|Jonah 1:3 by Mordechai Beck|
Jonah is read during the afternoon of Yom Kippur. The Hebrew word gadol or gadolah - big - appears 13 times in Jonah. Each use of the word brings us closer to the tekiah gadolah, the big blast of shofar at the end of Yom Kippur.
I learned about the repetition of gadol from "Reimaging Jonah", an essay by visual artist Mordechai Beck that appears in Sh'ma. (The emphasis is added in the following excerpt.)
When I began to create a modern graphic interpretation of the book of Jonah... I wondered how I would depict the prophet... What I had discovered in reading the text again was the repetition of one word that seemed to point to the nature of the hero’s quest, his reluctance to do what he had been asked, his turning to suicide, and why God reacted the way He did. The word is “great” (gadol/gadola), and it appears thirteen times in the short text...this very greatness is what Jonah was lacking. He feels small, incapable of doing what God asks him to do. His fear of inadequacy leads ultimately to his desire to commit suicide. He doesn’t believe in himself.Here are the thirteen verses:
Suddenly, Jonah is a modern man. He rushes away from God, from religion, from the obligation to help his fellow human beings...
To all of this, God says: “No. You can do it if you want. I am here to help you.”... This was my artistic peg. My Jonah is mainly a cipher, a small figure hounded by large fears — mainly of his own making. One etching shows Jonah bent over like a fetus, in the darkness of his soul, desiring eradication — not believing in his ability to renew himself... This is the world we live in. This is the world that, we learn on Yom Kippur, we can change, can elevate — even though we’re small and vulnerable to the storms of uncertainty.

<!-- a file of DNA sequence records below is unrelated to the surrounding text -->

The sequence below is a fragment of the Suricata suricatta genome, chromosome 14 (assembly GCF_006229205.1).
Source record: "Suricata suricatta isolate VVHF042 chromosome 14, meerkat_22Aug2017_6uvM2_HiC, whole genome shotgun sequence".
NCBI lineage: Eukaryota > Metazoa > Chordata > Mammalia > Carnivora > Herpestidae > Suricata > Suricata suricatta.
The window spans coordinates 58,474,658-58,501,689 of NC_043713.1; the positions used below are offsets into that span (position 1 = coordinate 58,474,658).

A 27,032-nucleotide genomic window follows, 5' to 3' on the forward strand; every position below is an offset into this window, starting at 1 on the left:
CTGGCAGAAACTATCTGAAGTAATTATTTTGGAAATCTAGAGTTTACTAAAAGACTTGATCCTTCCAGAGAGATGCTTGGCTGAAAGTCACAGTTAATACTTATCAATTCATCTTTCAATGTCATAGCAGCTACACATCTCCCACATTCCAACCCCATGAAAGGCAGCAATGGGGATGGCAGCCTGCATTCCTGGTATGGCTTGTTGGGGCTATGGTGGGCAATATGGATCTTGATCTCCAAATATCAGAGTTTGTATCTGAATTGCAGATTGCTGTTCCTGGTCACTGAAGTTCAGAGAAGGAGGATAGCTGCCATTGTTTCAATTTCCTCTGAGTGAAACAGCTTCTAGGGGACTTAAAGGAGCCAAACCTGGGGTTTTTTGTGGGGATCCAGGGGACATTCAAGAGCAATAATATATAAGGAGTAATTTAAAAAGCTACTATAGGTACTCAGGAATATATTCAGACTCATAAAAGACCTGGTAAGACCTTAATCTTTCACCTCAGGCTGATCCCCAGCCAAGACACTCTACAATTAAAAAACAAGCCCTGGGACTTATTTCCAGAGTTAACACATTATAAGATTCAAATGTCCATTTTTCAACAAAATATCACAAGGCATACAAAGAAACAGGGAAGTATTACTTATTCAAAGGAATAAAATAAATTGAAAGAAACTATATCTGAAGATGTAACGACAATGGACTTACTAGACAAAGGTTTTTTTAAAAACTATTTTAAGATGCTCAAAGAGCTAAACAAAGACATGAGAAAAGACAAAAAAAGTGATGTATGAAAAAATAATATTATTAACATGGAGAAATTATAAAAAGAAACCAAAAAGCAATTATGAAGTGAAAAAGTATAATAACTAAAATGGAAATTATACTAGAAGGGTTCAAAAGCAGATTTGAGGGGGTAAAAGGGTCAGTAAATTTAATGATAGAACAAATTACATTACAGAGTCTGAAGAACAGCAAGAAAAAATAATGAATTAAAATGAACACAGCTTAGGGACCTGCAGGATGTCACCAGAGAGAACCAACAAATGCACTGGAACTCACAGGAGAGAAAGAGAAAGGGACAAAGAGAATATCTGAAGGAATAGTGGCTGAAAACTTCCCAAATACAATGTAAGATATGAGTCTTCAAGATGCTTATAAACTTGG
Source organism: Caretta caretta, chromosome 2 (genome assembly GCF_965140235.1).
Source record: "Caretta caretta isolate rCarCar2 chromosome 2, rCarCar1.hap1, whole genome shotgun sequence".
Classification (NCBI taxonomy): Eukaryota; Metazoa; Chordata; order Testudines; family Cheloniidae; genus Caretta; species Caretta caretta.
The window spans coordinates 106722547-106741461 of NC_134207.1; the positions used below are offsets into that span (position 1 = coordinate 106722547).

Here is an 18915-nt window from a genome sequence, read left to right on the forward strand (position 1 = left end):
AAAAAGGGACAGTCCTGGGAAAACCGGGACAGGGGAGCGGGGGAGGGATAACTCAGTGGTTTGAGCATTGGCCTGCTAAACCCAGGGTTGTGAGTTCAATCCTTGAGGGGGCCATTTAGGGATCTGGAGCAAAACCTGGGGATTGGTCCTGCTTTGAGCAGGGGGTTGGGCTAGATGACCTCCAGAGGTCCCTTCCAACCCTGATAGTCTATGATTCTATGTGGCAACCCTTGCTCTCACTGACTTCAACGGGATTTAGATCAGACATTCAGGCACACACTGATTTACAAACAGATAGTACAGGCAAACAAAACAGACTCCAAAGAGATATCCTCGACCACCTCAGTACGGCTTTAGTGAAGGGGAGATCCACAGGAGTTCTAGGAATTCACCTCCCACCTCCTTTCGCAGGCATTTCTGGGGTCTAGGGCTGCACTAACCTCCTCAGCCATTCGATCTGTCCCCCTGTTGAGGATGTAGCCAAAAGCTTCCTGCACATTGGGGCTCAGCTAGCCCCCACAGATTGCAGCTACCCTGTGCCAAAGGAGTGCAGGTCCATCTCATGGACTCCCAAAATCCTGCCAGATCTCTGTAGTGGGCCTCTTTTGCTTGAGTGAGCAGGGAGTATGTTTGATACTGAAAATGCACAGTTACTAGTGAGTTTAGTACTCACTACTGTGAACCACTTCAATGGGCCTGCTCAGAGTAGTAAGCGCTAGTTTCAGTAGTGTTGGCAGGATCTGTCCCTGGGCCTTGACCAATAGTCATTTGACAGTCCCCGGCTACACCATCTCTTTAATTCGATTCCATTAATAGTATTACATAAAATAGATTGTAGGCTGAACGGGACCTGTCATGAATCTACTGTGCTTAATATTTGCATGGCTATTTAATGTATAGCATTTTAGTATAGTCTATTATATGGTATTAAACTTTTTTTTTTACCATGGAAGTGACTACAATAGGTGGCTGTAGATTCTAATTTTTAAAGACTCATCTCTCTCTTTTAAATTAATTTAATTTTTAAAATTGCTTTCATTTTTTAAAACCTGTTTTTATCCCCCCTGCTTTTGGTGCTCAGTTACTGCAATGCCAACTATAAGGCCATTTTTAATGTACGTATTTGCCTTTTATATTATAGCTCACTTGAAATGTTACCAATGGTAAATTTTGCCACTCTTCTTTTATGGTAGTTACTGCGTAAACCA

2 'Arise, go to Nineveh, that great city, and proclaim against it; for their wickedness is come up before Me.'
4 But the LORD hurled a great wind into the sea, and there was a mighty tempest in the sea, so that the ship was like to be broken.
12 And he said unto them: 'Take me up, and cast me forth into the sea; so shall the sea be calm unto you; for I know that for my sake this great tempest is upon you.'
16 Then the men feared the LORD exceedingly; and they offered a sacrifice unto the LORD, and made vows.
1 And the LORD prepared a great fish to swallow up Jonah; and Jonah was in the belly of the fish three days and three nights.
2 'Arise, go unto Nineveh, that great city, and make unto it the proclamation that I bid thee.'
3 So Jonah arose, and went unto Nineveh, according to the word of the LORD. Now Nineveh was an exceeding great city, of three days' journey.
5 And the people of Nineveh believed God; and they proclaimed a fast, and put on sackcloth, from the greatest of them even to the least of them.
7 And he caused it to be proclaimed and published through Nineveh by the decree of the king and his nobles, saying: 'Let neither man nor beast, herd nor flock, taste any thing; let them not feed, nor drink water;
1 But it displeased Jonah exceedingly, and he was angry.
6 And the LORD God prepared a gourd, and made it to come up over Jonah, that it might be a shadow over his head, to deliver him from his evil. So Jonah was exceeding glad because of the gourd.
11 and should not I have pity on Nineveh, that great city, wherein are more than six score thousand persons that cannot discern between their right hand and their left hand, and also much cattle?'